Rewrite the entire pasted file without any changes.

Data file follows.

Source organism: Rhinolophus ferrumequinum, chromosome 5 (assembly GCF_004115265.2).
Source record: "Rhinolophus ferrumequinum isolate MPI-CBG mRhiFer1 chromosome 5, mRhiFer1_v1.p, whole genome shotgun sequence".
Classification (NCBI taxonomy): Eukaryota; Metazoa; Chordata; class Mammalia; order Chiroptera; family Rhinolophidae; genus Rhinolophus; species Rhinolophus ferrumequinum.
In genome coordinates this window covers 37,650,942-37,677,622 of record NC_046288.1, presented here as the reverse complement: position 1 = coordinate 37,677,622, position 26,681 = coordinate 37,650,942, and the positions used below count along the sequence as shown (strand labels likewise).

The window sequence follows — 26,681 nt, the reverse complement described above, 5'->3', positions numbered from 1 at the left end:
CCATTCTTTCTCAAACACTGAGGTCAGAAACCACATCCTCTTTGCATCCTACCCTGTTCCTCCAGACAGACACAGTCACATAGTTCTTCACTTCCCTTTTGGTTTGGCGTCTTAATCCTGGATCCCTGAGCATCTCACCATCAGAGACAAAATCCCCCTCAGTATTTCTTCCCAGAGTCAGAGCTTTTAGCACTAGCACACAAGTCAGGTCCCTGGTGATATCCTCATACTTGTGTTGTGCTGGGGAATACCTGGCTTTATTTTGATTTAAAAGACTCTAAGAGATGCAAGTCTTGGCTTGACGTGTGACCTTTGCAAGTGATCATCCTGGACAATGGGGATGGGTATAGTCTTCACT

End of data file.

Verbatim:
Source organism: Rhinolophus ferrumequinum, chromosome 5 (assembly GCF_004115265.2).
Source record: "Rhinolophus ferrumequinum isolate MPI-CBG mRhiFer1 chromosome 5, mRhiFer1_v1.p, whole genome shotgun sequence".
Classification (NCBI taxonomy): Eukaryota; Metazoa; Chordata; class Mammalia; order Chiroptera; family Rhinolophidae; genus Rhinolophus; species Rhinolophus ferrumequinum.
In genome coordinates this window covers 37,650,942-37,677,622 of record NC_046288.1, presented here as the reverse complement: position 1 = coordinate 37,677,622, position 26,681 = coordinate 37,650,942, and the positions used below count along the sequence as shown (strand labels likewise).

The window sequence follows — 26,681 nt, the reverse complement described above, 5'->3', positions numbered from 1 at the left end:
CCATTCTTTCTCAAACACTGAGGTCAGAAACCACATCCTCTTTGCATCCTACCCTGTTCCTCCAGACAGACACAGTCACATAGTTCTTCACTTCCCTTTTGGTTTGGCGTCTTAATCCTGGATCCCTGAGCATCTCACCATCAGAGACAAAATCCCCCTCAGTATTTCTTCCCAGAGTCAGAGCTTTTAGCACTAGCACACAAGTCAGGTCCCTGGTGATATCCTCATACTTGTGTTGTGCTGGGGAATACCTGGCTTTATTTTGATTTAAAAGACTCTAAGAGATGCAAGTCTTGGCTTGACGTGTGACCTTTGCAAGTGATCATCCTGGACAATGGGGATGGGTATAGTCTTCACT